By the year 2000, hats will once again be in vogue, according to Philip Garner, but hatracks may not be popular. So Garner has designed a topless headpiece whose back can be unsnapped and refastened about one's neck, making a rather prominent collar. Garner calls this the "hat with its own hatrack."
Then there's the "rotary consciousness valve," a red vinyl cap with a brim and earflaps. Wear it in the usual way, with the flaps down, and one can see but not hear; rotate it one-quarter and one eye and one ear are exposed; turn it to the backwards position and neither vision nor hearing is possible. Garner calls this a "thinking cap, a way of controlling sensory input" to allow concentration. A "cape-coat" designed not to interfere with flapping arms (people will be flying by the 21st Century, Garner asserts), lensless "unglasses" designed in odd shapes, "woofers" (radios dogs can wear on outings) and "cabbage patch doll shooting galleries" are all part of Garner's vision of the future.
Last Saturday the Los Angeles author shared these and many other tongue-in-cheek ideas with a gathering of about 130 designers, graphic artists, advertising executives, photographers and writers at UC Irvine. Garner was the keynote speaker for "California Style," a seminar sponsored by Art Direction and Design in Orange County (ADDOC), a 6-year-old countywide network of communications industry professionals.
Garner, who lives in Hollywood, espouses "the philosophy of materialism" and calls himself "kind of a scrambled existentialist" who landed in California 21 years ago. He has assembled his wacky ideas into two books, the "Better Living Catalog" and "Utopia or Bust: Products for the Perfect World," which he has discussed on both the "Merv Griffin Show" and the "Tonight Show." "Part of my success here (in California) is that I'm continually disoriented," the full-time creator of humorous inventions and books told the Irvine audience. "I don't think of this as home. I consider myself basically stuck here."
Since coming to Los Angeles, however, the Illinois native has been doing his best to contribute to the California life style of "American ingenuity gone wild. The way you leave your mark out here is to create a fad," he said. In his talk, Garner seemed to laud life styles and businesses that specialize in illusion. Here, "the dream is the whole thing," even though many California immigrants have discovered that "the pot of gold (has been) turned into a trash bag full of aluminum beer cans," he said.
Saturday's program was designed to present nationally known artists to ADDOC members and to fill the local professionals in on national trends in their fields, according to seminar organizers. The program was also meant to address the question of why Southern California generates high quality commercial art. However, Garner and others barely touched on that question in lectures and panel discussions throughout the day.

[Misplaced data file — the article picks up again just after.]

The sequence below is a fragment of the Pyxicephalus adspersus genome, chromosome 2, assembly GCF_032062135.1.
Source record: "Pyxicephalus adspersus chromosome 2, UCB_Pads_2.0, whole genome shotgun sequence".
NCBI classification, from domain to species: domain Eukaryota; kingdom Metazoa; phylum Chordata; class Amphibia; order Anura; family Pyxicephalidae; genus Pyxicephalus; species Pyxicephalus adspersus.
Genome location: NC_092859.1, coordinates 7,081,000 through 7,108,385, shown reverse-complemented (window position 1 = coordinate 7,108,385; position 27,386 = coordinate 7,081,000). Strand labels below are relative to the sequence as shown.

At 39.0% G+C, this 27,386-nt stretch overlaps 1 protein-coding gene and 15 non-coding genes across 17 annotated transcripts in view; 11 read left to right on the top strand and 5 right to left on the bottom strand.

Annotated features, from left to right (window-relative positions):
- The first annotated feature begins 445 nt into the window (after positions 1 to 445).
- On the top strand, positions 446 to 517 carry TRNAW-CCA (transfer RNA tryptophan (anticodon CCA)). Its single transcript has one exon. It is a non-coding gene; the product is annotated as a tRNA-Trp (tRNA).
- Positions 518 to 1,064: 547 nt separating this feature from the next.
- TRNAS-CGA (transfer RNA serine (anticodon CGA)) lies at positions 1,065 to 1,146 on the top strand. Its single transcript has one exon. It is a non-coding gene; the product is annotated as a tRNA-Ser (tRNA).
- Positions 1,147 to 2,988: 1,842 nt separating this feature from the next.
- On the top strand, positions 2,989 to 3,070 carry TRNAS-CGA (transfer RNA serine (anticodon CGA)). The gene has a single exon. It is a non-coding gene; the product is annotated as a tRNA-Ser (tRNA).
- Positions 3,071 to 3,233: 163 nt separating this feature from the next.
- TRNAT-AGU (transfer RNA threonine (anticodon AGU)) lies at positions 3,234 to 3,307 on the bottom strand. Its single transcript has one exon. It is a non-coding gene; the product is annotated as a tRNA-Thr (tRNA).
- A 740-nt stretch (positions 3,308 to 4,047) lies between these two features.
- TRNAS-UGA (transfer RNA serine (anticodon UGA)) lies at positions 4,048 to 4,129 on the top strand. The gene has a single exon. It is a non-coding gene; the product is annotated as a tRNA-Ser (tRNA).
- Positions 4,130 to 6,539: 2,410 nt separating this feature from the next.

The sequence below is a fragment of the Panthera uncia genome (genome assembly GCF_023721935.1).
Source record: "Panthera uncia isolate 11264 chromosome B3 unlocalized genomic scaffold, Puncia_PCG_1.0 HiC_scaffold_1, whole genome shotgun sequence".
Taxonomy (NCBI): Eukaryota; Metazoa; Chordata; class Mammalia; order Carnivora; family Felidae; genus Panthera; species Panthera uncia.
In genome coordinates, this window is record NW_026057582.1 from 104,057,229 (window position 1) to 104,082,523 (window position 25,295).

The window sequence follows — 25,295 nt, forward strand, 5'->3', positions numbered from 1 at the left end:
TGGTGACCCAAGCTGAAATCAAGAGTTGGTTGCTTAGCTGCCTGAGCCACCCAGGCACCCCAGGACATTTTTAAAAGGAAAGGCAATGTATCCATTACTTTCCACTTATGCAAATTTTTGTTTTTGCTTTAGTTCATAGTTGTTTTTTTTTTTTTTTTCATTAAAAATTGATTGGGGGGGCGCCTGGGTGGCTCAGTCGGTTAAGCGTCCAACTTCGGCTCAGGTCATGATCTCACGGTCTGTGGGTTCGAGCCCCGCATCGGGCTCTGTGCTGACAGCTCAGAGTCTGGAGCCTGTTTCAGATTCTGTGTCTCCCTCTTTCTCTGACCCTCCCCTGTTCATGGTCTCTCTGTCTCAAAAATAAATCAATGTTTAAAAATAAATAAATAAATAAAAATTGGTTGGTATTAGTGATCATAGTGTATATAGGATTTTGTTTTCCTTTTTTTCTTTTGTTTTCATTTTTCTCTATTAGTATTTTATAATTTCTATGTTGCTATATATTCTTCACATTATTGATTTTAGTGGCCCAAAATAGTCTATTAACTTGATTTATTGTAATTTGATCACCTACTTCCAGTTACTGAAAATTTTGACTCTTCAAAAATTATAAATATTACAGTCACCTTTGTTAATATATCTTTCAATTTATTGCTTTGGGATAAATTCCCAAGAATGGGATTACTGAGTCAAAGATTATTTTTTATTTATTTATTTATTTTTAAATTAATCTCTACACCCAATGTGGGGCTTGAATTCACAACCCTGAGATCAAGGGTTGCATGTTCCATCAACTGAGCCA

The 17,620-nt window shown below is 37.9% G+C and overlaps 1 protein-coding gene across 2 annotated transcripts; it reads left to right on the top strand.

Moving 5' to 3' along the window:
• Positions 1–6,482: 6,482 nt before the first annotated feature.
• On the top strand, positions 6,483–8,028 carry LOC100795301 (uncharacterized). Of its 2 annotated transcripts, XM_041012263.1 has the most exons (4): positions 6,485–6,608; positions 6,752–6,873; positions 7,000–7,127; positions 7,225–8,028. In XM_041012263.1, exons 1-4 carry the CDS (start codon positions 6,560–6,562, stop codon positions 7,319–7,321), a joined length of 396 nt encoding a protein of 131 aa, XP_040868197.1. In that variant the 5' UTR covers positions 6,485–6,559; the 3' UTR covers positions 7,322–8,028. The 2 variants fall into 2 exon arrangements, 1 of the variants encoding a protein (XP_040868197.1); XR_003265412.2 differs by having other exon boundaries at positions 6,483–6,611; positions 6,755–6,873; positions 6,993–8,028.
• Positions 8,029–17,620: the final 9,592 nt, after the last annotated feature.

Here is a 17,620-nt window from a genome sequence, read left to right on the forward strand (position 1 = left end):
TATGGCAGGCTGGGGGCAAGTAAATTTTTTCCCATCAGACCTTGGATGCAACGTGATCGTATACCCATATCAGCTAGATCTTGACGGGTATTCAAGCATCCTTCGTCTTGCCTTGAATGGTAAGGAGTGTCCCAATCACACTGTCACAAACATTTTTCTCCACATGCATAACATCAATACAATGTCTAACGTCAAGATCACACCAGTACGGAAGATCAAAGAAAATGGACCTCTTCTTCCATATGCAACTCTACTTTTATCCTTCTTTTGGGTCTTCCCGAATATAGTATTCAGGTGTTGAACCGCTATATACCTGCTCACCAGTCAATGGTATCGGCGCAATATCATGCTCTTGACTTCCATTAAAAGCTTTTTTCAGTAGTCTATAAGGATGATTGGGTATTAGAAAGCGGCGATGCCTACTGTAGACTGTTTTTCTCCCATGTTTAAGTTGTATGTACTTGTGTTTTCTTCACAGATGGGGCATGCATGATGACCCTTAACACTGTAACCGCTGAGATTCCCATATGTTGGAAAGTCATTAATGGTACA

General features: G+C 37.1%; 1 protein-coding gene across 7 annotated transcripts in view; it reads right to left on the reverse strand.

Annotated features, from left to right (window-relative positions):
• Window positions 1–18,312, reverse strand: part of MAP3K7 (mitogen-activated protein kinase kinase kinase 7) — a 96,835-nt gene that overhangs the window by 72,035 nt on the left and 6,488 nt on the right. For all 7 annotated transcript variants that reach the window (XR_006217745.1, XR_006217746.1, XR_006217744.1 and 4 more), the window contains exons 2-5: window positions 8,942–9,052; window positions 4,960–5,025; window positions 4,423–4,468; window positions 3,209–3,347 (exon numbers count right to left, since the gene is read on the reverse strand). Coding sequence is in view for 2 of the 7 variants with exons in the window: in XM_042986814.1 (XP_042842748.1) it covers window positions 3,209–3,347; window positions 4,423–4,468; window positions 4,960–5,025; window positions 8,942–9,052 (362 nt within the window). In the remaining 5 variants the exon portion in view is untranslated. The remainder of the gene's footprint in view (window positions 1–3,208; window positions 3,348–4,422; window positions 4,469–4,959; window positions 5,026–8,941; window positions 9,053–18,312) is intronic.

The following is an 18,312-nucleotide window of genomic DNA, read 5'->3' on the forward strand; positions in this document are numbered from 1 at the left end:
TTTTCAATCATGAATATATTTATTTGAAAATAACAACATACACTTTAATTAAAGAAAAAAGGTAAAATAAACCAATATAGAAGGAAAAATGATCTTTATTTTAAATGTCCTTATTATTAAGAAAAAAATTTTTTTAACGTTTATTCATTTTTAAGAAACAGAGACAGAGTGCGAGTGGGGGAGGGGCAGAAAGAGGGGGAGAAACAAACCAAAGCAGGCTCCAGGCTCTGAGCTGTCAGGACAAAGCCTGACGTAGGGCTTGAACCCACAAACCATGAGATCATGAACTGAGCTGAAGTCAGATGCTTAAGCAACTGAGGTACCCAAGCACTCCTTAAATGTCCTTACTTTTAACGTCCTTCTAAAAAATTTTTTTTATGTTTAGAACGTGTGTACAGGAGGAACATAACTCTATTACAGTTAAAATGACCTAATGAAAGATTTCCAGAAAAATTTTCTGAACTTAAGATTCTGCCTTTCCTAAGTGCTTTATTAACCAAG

When the subject of creativity's cause did come up, one word often mentioned by speakers and conference organizers alike was "freedom." Members of a morning panel of illustrators said the no-holds-barred Southern California life style liberated them in their work. Surrealist photographer Jayme Odgers, who lives in Los Angeles, preceded an afternoon slide show set to music with such comments as, "California style to me is the freedom. It's probably as close to paradise as you can get and still do your work." And, he added, "If you could take the earth, put it on its side and shake it, everything loose would fall into L.A."
Dean Gerrie, ADDOC president and creative director of the Tustin-based Guzman/Gerrie advertising firm, also said that "freedom, in Southern California, both the real level and what they (commercial artists) feel they have, has a lot to do with the way they do their work . . . . And there are so many marketing outlets out here. You're not going to get that in Phoenix."
'A Touchy Subject'
California style "is a touchy subject for artists," said Kevin McCarthy, a member of the ADDOC board of directors and the associate creative director of Reiser Williams deYong Inc., a large advertising agency in Irvine. "Lots of people don't like to be labeled (as being California artists). Everybody hinted that it's just the lack of tradition, the eclecticism" in California that prompts good creative work, he said. "I think it's the environment, the freedom here." But a few people who were invited to speak declined, said McCarthy, because they were unwilling to be called "California artists."
Echoes of that attitude could be heard in Odgers' comments before he exhibited his photographs. "I think I'm one of the most un-California people I can imagine," he said before showing slides shot in the desert and by the ocean, as well as in interior settings. "I'm supposed to be 'Mr. California' to a whole bunch of people on the East Coast, and I don't know what it (the California look in photographs) is about."